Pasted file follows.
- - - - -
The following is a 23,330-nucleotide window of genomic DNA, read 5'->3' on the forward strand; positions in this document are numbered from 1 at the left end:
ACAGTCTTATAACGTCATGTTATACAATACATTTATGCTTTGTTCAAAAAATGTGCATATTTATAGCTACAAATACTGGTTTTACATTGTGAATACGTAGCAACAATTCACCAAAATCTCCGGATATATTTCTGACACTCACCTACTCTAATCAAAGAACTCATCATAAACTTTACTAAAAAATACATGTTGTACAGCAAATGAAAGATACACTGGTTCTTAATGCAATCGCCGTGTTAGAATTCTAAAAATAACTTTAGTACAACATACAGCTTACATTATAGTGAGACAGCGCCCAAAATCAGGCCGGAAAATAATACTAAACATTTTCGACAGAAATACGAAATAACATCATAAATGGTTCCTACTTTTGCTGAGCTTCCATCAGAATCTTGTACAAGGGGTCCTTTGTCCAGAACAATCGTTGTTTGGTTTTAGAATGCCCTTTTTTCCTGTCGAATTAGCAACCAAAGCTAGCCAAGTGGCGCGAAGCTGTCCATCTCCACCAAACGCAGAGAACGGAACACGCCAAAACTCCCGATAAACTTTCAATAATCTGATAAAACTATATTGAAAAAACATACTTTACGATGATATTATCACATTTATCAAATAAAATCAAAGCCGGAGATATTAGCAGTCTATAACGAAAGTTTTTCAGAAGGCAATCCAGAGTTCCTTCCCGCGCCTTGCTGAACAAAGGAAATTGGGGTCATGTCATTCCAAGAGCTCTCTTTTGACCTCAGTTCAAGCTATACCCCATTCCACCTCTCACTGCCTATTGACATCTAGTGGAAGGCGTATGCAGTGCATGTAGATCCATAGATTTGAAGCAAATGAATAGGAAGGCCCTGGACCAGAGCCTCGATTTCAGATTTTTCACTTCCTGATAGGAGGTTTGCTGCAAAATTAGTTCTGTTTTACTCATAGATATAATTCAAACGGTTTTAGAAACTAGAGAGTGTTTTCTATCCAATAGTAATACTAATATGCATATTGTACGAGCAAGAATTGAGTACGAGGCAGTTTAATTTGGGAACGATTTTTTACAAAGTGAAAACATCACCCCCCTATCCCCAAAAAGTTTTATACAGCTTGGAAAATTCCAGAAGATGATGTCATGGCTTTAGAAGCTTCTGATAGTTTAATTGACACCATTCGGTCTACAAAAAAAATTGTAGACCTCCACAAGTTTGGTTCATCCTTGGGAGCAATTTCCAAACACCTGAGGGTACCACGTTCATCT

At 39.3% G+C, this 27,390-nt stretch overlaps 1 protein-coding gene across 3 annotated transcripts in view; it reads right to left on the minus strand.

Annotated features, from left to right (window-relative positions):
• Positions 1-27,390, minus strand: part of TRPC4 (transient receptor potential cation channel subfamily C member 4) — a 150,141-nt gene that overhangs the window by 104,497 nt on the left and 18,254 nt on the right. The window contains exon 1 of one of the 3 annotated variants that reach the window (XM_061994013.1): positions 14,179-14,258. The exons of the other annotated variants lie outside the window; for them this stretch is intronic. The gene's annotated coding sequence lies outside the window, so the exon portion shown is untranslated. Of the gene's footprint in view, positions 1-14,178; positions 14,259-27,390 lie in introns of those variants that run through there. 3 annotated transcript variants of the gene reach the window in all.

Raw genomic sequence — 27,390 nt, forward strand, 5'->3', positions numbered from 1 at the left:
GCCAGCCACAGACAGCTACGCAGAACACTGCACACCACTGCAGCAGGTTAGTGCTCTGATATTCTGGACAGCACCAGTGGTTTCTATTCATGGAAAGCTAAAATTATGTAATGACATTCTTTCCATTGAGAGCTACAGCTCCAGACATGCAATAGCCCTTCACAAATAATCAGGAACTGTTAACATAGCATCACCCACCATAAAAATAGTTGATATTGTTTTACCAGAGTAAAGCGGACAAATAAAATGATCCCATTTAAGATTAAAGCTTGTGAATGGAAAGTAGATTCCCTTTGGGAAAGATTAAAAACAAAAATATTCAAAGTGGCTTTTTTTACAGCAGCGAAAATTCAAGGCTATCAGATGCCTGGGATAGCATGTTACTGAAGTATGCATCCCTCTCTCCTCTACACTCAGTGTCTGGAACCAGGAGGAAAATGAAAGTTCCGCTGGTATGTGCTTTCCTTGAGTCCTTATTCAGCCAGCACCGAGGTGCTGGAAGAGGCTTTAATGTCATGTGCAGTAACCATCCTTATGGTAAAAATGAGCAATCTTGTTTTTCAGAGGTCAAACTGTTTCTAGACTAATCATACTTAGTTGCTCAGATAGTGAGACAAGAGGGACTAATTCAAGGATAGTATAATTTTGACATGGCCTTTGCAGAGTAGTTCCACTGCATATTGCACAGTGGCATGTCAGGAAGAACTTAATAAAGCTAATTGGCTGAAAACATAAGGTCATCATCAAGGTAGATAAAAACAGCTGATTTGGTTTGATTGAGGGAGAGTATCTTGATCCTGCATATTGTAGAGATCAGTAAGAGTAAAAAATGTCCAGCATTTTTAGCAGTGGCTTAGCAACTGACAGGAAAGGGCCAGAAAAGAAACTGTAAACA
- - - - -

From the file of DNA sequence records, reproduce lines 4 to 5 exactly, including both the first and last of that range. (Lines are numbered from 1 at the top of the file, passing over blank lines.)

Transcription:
Annotated features, from left to right (window-relative positions):
• Positions 1-27,390, minus strand: part of TRPC4 (transient receptor potential cation channel subfamily C member 4) — a 150,141-nt gene that overhangs the window by 104,497 nt on the left and 18,254 nt on the right. The window contains exon 1 of one of the 3 annotated variants that reach the window (XM_061994013.1): positions 14,179-14,258. The exons of the other annotated variants lie outside the window; for them this stretch is intronic. The gene's annotated coding sequence lies outside the window, so the exon portion shown is untranslated. Of the gene's footprint in view, positions 1-14,178; positions 14,259-27,390 lie in introns of those variants that run through there. 3 annotated transcript variants of the gene reach the window in all.